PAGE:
Ultimately all the allusions to guns, even the finger pistol Gordon points at poor Tom, who will probably never leave the coffee shop again after all the shit that went down on Elvis & Audrey Night, turn out to be the biggest red herring of all. Because there are no firearms involved in what happens to Perry.
The most deft shift the finale pulls off is the way it leads us to believe, initially, that Celeste must have killed Perry, then, with the jolt of Jane’s realization that Perry raped her (I love how both Woodley and Kidman physically jump at two different Perry-related moments), turns our attention to “Janie who’s probably got a gun.” But then the finale says: Nope. Someone else did this. And it was Bonnie (Zoë Kravitz).
As Perry openly beats and kicks his wife and three women — Jane, Madeline, and Renata, a flock of do-gooding Audreys — try to stop him, it’s Bonnie (Zoë Kravitz), the woman most alienated from that flock, who flies in to do the shoving, sending Perry down a flight of steps well past the yellow tape that reads “Caution.”
The gang of five females evidently decides to insist it was an accident, which, in a way, it was. We don’t hear what all of them are saying when they’re interrogated by police, but we do hear from the female investigator who is not buying any of it. “I’m so sick of these lies,” she says. Her partner points out that even if Perry didn’t slip on his own and fell because Celeste pushed him, what’s the difference? It’s still self-defense and it’s not her fault. “That’s what’s bugging me,” she says. “Why lie?”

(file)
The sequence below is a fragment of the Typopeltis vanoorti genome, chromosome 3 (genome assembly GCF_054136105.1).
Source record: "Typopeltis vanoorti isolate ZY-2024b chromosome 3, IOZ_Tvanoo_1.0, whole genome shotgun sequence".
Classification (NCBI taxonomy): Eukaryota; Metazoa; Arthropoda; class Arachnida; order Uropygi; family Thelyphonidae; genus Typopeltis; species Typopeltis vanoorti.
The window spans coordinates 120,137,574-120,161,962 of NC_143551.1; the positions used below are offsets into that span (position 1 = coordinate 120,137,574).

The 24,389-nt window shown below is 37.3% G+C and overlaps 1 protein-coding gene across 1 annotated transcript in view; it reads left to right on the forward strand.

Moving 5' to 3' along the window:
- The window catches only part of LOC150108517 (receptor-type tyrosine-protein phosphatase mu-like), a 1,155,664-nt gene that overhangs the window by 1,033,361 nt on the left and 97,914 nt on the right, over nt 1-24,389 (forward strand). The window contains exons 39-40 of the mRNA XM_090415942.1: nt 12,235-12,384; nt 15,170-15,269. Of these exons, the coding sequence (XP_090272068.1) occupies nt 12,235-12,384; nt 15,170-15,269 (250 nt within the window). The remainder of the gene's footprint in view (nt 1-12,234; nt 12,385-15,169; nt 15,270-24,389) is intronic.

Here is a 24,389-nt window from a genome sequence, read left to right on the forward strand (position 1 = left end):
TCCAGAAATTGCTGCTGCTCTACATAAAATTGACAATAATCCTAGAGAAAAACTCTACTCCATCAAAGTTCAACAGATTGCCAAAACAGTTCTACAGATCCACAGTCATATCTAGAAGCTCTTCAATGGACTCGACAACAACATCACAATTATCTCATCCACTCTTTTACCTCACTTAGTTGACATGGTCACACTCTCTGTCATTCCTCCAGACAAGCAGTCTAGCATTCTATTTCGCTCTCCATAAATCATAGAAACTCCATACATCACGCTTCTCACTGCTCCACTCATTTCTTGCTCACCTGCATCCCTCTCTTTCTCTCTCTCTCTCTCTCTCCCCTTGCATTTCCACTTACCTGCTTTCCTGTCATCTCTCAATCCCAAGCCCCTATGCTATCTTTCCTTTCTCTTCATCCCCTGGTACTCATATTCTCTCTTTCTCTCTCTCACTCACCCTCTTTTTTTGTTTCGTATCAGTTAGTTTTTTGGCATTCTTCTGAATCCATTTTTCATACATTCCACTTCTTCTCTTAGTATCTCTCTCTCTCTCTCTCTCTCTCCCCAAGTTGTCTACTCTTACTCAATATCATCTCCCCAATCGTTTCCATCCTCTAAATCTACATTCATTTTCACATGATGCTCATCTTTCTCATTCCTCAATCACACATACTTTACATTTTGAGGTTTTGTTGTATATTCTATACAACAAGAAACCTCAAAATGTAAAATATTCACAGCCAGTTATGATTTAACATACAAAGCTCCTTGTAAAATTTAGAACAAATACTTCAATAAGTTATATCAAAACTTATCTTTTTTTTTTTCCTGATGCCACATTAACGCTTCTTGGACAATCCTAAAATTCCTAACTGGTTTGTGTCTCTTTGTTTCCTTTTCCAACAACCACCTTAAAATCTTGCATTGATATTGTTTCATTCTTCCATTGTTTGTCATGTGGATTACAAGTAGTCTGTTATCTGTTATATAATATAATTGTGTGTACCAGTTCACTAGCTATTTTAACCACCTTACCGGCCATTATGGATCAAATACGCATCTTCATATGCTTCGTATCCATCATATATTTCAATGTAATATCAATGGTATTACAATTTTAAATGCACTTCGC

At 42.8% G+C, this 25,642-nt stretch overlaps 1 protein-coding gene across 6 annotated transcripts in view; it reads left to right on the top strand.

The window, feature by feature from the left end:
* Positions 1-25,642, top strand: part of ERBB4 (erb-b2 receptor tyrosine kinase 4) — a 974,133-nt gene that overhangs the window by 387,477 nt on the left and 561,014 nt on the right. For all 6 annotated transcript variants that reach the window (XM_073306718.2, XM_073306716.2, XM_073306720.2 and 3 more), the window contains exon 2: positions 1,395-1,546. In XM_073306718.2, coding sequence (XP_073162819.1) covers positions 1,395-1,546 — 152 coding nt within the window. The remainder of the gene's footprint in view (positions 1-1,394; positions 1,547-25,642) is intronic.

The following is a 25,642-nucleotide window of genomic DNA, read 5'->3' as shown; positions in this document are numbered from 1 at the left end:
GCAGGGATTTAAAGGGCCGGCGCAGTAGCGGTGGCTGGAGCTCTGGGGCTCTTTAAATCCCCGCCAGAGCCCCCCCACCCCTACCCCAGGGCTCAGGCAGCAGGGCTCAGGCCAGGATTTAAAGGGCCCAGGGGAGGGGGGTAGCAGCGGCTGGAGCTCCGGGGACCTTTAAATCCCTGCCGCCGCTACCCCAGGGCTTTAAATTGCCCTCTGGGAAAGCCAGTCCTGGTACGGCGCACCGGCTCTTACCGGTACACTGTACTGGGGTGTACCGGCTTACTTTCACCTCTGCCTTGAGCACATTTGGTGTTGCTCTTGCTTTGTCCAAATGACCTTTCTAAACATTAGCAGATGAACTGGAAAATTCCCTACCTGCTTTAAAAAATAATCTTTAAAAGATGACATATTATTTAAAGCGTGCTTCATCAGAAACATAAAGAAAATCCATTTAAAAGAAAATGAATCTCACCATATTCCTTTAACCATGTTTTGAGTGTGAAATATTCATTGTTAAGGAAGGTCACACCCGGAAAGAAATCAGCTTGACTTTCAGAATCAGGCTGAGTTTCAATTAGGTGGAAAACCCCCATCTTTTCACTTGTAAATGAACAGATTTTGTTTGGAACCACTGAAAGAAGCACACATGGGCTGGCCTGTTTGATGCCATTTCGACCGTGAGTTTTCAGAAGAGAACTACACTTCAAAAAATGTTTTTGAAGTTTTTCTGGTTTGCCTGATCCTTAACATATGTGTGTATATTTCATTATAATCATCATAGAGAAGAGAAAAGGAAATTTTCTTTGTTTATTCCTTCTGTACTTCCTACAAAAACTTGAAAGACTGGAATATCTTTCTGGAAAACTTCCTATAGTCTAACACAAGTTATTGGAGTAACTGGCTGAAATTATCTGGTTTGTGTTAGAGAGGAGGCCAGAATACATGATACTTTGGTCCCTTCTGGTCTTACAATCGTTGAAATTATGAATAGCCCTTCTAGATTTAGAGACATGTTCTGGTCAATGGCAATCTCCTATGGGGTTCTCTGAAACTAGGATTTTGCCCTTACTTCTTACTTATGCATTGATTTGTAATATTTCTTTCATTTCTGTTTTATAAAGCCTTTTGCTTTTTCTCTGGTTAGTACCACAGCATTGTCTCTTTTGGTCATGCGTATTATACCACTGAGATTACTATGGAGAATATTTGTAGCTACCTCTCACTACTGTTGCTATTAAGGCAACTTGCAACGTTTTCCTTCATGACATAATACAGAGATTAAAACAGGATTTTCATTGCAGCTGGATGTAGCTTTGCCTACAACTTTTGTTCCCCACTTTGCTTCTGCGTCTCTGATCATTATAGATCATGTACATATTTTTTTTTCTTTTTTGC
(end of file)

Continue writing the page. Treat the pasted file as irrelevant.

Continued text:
Big Little Lies doesn’t make a production out of the idea that it’s the female investigator, not the male one, who is most skeptical of these other women. It lets that truth sit there, as we see the five principals at Perry’s funeral and, later, playing with their kids on the beach. Meanwhile, that female cop keeps on watching these women from afar, through binoculars, thinking, as the final shot implies, something about this doesn’t add up.
The note that Big Little Lies ends on simultaneously says that when a woman is genuinely bugged about something, there’s no way she can let it go. But it also speaks to the fierce way that women rally around each other in a crisis and push petty rivalries to the side for the sake of each other and their children. It turns out Renata was wrong; if she had gotten shot in the head on that fateful night, the members of the Hepburn army wouldn’t have asked why she couldn’t bother herself to duck. Some, maybe even all of them might have tried to take the bullet for her.